The work in Denver is one of six technical evaluations scheduled over an 18-month period as part of the FAA’s Pathfinder Program for UAS Detection at Airports and Critical Infrastructure.

NextGen Flight 101

“Take off” on NextGen Flight 101 to see firsthand how the FAA has optimized communications, operations, and performance to deliver direct benefits to airlines, airport operations and the flying public. From ground operations to in flight communications, this NextGen experience illustrates how the FAA and its partners are changing the way we fly.

Unmanned Aircraft Systems Safety Outreach

Attention holiday drone shoppers: Fly smart this holiday season and all year long.

Controllers Save Lives

Listen to an air traffic audio recording of Jacksonville controller Dwayne McLean as he aided the pilot of a single-engine airplane struggling to maintain orientation in heavy cloud cover on Sept. 4.

NextGen at FedEx

A few seconds can make a big difference during the busy holiday package season. Dan Allen, managing director of flight technical and regulatory compliance at FedEx Express, describes benefits his company is experiencing through the use of three of FAA's NextGen technologies: Wake Recategorization, Optimized Profile Descents, and Data Communications.

ADS-B Rebate Program for General Aviation Aircraft Owners

Watch a video overview of the ADS-B Rebate Program Process and the five simple steps to claiming $500: Decide, Reserve, Install, Fly & Validate, and Claim:

Aeromedical Advisory: The Big Question

by Dr. James Fraser, FAA Federal Air Surgeon

The FAA Extension Act of 2016, with its provisions for medical certification relief, was signed by President Obama on July 15. When the law was signed, we immediately assigned a team to work on sorting out the details so we could write a rule that complies with the legislation and meets the required timeline.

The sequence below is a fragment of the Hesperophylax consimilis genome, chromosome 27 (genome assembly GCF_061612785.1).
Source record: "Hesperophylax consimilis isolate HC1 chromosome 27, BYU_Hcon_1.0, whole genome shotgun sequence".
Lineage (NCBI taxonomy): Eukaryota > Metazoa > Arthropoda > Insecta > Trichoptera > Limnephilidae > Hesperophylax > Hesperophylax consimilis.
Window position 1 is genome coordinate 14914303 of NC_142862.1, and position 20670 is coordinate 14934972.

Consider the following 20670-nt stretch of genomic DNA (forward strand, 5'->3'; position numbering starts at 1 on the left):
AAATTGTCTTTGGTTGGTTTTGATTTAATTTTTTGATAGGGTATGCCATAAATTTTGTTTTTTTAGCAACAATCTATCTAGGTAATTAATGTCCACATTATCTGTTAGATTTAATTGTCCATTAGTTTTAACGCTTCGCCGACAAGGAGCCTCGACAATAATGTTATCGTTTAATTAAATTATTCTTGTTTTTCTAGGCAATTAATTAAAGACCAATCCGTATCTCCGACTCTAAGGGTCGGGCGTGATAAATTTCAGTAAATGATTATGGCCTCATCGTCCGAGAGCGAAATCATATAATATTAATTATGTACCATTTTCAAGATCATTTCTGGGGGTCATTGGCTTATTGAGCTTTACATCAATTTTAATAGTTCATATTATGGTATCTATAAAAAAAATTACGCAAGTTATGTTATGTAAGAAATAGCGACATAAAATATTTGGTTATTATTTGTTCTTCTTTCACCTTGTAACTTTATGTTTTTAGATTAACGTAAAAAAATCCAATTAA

Honolulu (HNL) Runway Safety Outreach

Runway operations seem routine, but every pilot knows that accidents can happen on the ground just as easily as in the air. By increasing awareness of the challenges pilots face on a complicated runway configuration like Honolulu International Airport (HNL), other pilots who may never fly in Hawaii will gain a better understanding of how to avoid runway incursions at their local airports.

Space Data Integrator

The Office of Commercial Space Transportation is testing the Space Data Integrator a tool to help reduce the size and time airspace must be closed for space launch and reentry operations.

The Space Data Integrator builds a flight plan based on launch and re-entry trajectories provided by the space operator. Once the mission begins, the operator constantly feeds flight data such as latitude, longitude, speed and altitude from the space vehicle’s telemetry system into the SDI via the FAA’s William J. Hughes Technical Center.

New Small Airplane Safety Certification Standards

This innovative rule will reduce the time it takes to move safety enhancing technologies for small airplanes into the marketplace and will also reduce costs for the aviation industry.

"The FAA’s rule replaces prescriptive design requirements with performance-based standards, which will reduce costs and leverage innovation without sacrificing safety.” - U.S. Transportation Secretary Anthony Foxx

FAA’s new Part 23 rule (PDF) establishes performance-based standards for airplanes that weigh less than 19,000 pounds with 19 or fewer seats and recognizes consensus-based compliance methods for specific designs and technologies. It also adds new certification standards to address general aviation loss of control accidents and in-flight icing conditions.

Created By
FAA News

Made with Adobe Slate

Make your words and images move.

Get Slate

Report Abuse

If you feel that this video content violates the Adobe Terms of Use, you may report this content by filling out this quick form.

To report a Copyright Violation, please follow Section 17 in the Terms of Use.